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Chemists at the University of Amsterdam's Van 't Hoff Institute for Molecular Sciences (HIMS) have developed a very efficient way to selectively produce amines, which are prevalent as a functional group in both bulk and fine chemicals. Using a catalyst based on the earth-abundant element iron, they established a record breaking reactivity in preparing cyclic amines via an atom-efficient C-H amination protocol, inserting a nitrogen atom into an unactivated C-H bond.

New iron-catalyst for synthesis of cyclic amines
Image: HIMS.

Another important feat of the new catalyst is that it can be efficiently recycled. The research, funded by the European Research Council and supervised by Dr Jarl Ivar van der Vlugt, was performed by postdoctoral research fellow Dr. Bidraha Bagh and several of his colleagues of the Homogeneous, Bio-inspired and Homogeneous research group, part of the UvA Research Priority Area Sustainable Chemistry. Their breakthrough has recently been published by the Journal of the American Chemical Society.

Selective Catalytic Intramolecular C(sp3)−H Amination

The development of atom-efficient methodologies to install C−N bonds via intra- or intermolecular C(sp3)-H amination protocols has significantly advanced in the last decade. In particular the intramolecular C(sp3)−H amination has found extensive applications to construct important N-heterocycles. Nitrene insertion into a C(sp3)-H bond is a very attractive protocol, but typical procedures to generate these nitrenes often involve the use of directing groups, pre-oxidation of substrates or external chemical oxidants, leading to poor atom economy and waste generation.

Previous research by the same group has demonstrated that the use of a reactive organic platform (a ‘redox-active ligand’) is crucial to persuade the noble metal palladium to facilitate single-electron transfer reactivity and to enable modest catalytic activity for the conversion of readily available aliphatic azides into valuable N-heterocycles (see J. Am. Chem. Soc. 2014, 136, 11574 and press-release on the HIMS website). Although the ligand-induced single-electron transfer was found to trigger the activation of these easily accessible organic substrates, the initial Pd-system proved too sensitive for significant improvement of the catalytic performance.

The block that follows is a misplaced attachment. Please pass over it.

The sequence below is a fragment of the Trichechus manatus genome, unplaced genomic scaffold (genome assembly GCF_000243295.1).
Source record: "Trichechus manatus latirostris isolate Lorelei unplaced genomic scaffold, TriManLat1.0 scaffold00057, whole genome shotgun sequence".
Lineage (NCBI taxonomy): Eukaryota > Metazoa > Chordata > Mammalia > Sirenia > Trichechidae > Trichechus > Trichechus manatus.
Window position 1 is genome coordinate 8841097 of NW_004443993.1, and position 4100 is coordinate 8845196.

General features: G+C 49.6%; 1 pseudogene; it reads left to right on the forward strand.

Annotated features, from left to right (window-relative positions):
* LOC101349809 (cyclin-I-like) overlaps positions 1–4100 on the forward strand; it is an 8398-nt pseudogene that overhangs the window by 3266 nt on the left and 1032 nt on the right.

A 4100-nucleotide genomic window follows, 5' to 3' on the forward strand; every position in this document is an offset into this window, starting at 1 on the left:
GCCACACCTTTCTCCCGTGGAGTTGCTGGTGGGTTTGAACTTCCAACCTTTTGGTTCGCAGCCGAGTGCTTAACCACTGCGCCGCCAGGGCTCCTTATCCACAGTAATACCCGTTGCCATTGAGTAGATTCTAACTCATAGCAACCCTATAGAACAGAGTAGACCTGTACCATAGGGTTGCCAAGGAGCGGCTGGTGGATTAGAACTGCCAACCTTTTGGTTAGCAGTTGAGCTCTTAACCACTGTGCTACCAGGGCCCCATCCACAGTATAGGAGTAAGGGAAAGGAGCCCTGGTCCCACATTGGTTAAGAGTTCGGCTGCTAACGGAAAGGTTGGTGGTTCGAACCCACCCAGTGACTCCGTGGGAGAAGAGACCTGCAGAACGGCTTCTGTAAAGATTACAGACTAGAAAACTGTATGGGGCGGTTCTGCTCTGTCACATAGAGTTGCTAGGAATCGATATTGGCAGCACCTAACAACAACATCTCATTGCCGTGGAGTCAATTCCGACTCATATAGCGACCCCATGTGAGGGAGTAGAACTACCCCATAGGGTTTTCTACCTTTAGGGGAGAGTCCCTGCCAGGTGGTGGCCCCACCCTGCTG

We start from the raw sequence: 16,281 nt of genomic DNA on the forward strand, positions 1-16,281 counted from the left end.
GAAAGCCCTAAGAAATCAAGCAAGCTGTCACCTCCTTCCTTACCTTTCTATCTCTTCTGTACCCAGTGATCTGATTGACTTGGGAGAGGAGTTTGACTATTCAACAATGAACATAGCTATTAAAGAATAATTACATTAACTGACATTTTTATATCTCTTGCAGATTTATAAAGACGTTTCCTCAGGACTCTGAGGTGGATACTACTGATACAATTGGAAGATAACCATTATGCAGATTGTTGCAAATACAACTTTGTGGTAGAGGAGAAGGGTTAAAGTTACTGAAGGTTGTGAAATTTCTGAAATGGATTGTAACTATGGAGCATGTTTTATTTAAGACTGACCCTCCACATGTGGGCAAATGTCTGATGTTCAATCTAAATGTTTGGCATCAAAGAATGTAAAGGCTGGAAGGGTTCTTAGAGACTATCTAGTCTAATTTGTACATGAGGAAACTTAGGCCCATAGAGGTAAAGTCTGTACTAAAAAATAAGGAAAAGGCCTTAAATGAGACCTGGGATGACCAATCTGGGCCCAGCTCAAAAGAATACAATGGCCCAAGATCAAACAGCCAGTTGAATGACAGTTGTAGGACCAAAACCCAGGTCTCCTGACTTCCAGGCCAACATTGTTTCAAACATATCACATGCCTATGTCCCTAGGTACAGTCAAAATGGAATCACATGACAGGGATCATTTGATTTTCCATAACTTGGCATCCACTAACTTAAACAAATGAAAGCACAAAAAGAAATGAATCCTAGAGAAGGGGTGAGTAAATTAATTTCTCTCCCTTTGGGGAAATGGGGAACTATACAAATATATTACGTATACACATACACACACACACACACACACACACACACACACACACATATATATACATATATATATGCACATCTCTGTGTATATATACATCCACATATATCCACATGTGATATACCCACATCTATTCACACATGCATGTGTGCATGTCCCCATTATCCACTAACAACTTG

Synthesis of Fe-catalyst 1 is straightforward from FeCl3 and the NNOH2 ligand previously developed by the group. This NNO-platform can be present in three different oxidation states. X-ray crystallography confirms the presence of the ligand radical NNOISQ state in complex 1. Image: HIMS. (Click to enlarge).

In the current work, the team demonstrates that an FeIII-system supported by the same exact ligand platform outperforms all reported homogeneous and immobilized transition metal systems for the direct C(sp3)-H amination of aliphatic azides to N-heterocycles, with turnover numbers that are up to two orders of magnitude higher than previously established.

Easily assembled

The very efficient, bench-stable and easy-to-handle recyclable Fe-catalyst is easily assembled from an FeIII-chloride precursor in combination with the proprietary redox-active NNOH2 ligand, resulting in an air-stable crystalline solid that has been fully characterized. The team has tested various types of aliphatic azides for the efficient conversion to the corresponding N-heterocycle products, providing good to excellent selectivity.

The Fe-system allows for easy recollection after the reaction is complete, allowing for full recovery and re-use. Although initial kinetic information is available for this unique system, the precise mode of action for this Fe-system is still under investigation, as the presence of a redox-active metal, ligand and substrate complicate matters significantly.


B. Bagh, D.L.J. Broere, V. Sinha, P.T. Kuipers, N.P. van Leest, B. de Bruin, S. Demeshko, M. A. Siegler, J.I. van der Vlugt, Catalytic Synthesis of N-Heterocycles via Direct C(sp3)–H Amination Using an Air-Stable Iron(III) Species with a Redox-Active Ligand J. Am. Chem. Soc., 2017, 139 (14), pp 5117–5124
DOI: 10.1021/jacs.7b00270